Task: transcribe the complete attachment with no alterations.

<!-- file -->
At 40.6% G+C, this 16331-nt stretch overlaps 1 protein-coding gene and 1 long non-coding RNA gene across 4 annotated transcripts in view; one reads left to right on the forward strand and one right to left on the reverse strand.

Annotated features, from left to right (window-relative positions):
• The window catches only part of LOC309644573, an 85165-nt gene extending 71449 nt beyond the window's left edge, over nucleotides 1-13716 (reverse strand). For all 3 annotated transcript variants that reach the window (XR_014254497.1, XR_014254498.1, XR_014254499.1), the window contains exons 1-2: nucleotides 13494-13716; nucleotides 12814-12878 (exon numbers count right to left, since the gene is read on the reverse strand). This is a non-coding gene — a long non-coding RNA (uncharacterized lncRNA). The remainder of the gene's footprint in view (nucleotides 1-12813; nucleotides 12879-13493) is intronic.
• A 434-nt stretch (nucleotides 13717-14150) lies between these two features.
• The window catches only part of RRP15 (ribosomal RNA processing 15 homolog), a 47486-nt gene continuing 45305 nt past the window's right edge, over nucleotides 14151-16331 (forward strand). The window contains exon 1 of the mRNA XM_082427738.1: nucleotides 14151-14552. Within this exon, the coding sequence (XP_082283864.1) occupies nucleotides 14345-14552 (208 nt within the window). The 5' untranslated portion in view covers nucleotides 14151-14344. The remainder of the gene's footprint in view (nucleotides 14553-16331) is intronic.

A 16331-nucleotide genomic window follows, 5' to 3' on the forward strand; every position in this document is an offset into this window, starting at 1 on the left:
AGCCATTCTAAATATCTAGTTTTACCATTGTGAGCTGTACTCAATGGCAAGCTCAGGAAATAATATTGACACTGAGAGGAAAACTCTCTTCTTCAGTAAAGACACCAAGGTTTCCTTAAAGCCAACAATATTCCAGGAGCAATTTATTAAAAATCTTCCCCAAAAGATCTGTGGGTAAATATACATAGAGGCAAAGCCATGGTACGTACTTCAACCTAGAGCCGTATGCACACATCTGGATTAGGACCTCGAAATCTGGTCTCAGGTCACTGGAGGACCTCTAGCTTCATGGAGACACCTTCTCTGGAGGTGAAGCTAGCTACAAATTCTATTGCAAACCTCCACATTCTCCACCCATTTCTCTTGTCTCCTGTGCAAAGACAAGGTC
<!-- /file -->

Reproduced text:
At 40.6% G+C, this 16331-nt stretch overlaps 1 protein-coding gene and 1 long non-coding RNA gene across 4 annotated transcripts in view; one reads left to right on the forward strand and one right to left on the reverse strand.

Annotated features, from left to right (window-relative positions):
• The window catches only part of LOC309644573, an 85165-nt gene extending 71449 nt beyond the window's left edge, over nucleotides 1-13716 (reverse strand). For all 3 annotated transcript variants that reach the window (XR_014254497.1, XR_014254498.1, XR_014254499.1), the window contains exons 1-2: nucleotides 13494-13716; nucleotides 12814-12878 (exon numbers count right to left, since the gene is read on the reverse strand). This is a non-coding gene — a long non-coding RNA (uncharacterized lncRNA). The remainder of the gene's footprint in view (nucleotides 1-12813; nucleotides 12879-13493) is intronic.
• A 434-nt stretch (nucleotides 13717-14150) lies between these two features.
• The window catches only part of RRP15 (ribosomal RNA processing 15 homolog), a 47486-nt gene continuing 45305 nt past the window's right edge, over nucleotides 14151-16331 (forward strand). The window contains exon 1 of the mRNA XM_082427738.1: nucleotides 14151-14552. Within this exon, the coding sequence (XP_082283864.1) occupies nucleotides 14345-14552 (208 nt within the window). The 5' untranslated portion in view covers nucleotides 14151-14344. The remainder of the gene's footprint in view (nucleotides 14553-16331) is intronic.

A 16331-nucleotide genomic window follows, 5' to 3' on the forward strand; every position in this document is an offset into this window, starting at 1 on the left:
AGCCATTCTAAATATCTAGTTTTACCATTGTGAGCTGTACTCAATGGCAAGCTCAGGAAATAATATTGACACTGAGAGGAAAACTCTCTTCTTCAGTAAAGACACCAAGGTTTCCTTAAAGCCAACAATATTCCAGGAGCAATTTATTAAAAATCTTCCCCAAAAGATCTGTGGGTAAATATACATAGAGGCAAAGCCATGGTACGTACTTCAACCTAGAGCCGTATGCACACATCTGGATTAGGACCTCGAAATCTGGTCTCAGGTCACTGGAGGACCTCTAGCTTCATGGAGACACCTTCTCTGGAGGTGAAGCTAGCTACAAATTCTATTGCAAACCTCCACATTCTCCACCCATTTCTCTTGTCTCCTGTGCAAAGACAAGGTC